After FBI Raid, Senator Returns to Sacramento

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    NEWSLETTERS

    State Senator Ron Calderon spoke out for the first time since the FBI raided his Sacramento offices last week. The San Gabriel Valley democrat did not take questions, only confirming he had hired legal counsel. Now, he says intention is to do his job and attend his hearings. Conan Nolan reports from the City of Commerce for the NBC4 News at 5 p.m. on June 10, 2013.

    State Sen. Ronald Calderon (D-Montebello) returned to the state capitol Monday for the first time since his Sacramento offices were raided by the FBI last week.

    Federal agents have only disclosed that the June 5 raid was part of a corruption investigation.

    Calderon said the federal raid of his office prompted him to retain counsel. He hired well-known criminal defense lawyer Mark Geragos to advise him.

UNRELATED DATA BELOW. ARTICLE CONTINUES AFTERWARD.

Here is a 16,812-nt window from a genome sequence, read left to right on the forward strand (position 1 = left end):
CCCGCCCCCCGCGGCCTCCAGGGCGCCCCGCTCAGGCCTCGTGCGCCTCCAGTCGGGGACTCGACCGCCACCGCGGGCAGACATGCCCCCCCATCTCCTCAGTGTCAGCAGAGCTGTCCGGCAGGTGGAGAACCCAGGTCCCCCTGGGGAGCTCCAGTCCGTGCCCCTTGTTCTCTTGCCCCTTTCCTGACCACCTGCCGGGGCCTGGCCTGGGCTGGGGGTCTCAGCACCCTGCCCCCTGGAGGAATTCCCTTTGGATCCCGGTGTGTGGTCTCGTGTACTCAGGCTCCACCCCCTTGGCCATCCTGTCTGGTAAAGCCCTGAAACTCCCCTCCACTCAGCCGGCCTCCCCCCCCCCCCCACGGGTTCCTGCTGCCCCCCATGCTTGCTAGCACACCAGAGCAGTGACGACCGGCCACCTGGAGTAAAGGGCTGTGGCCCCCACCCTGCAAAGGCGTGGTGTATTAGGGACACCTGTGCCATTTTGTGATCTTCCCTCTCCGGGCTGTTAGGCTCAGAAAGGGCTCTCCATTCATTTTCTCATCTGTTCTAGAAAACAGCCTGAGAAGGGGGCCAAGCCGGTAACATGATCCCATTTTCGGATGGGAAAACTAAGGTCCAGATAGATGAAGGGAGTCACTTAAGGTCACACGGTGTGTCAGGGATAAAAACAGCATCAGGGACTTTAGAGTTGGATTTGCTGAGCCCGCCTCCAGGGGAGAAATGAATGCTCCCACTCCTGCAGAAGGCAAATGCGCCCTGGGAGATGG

“My family and I have gone through a lot in the last several days,” Calderon said during a brief news conference outside his office.

    “It’s been very stressful. It’s been very hard on all of us,” he added. “We’re all very anxious to put this behind us and to carry on normal life.”

    Calderon refused to answer any questions, suggesting reporters contact his attorney.

    The U.S. Justice Department has only confirmed Calderon is the subject of an investigation.

    Few officials were talking openly about the probe on Monday, but Capitol sources indicate it may include Calderon’s relationship to a San Gabriel Valley water district.

    The FBI searched two businesses in April with links to Calderon. These included Pacific Hospital of Long Beach and Industrial Pharmacy Management in Long Beach.

    All three entities used Calderon’s brother Thomas Calderon as a consultant.

    The Central Basin Water District paid Tom Calderon, a former state assemblyman, $10,000 a month as a consultant and another $140,000 per year as a consultant to a subcontractor.

    Sen. Calderon has introduced legislation that would benefit the water district.

    The senator was also known in Sacramento for holding lavish fundraisers in Las Vegas, for taking trips paid for by special interests and, according to Sacramento Bee, taking more gifts from lobbyists than any other lawmaker.

    All he would say on Monday was, “My intention at this point is to do my job that I was elected to do, attend my hearings, get my bills to the floor and do the work of the state.”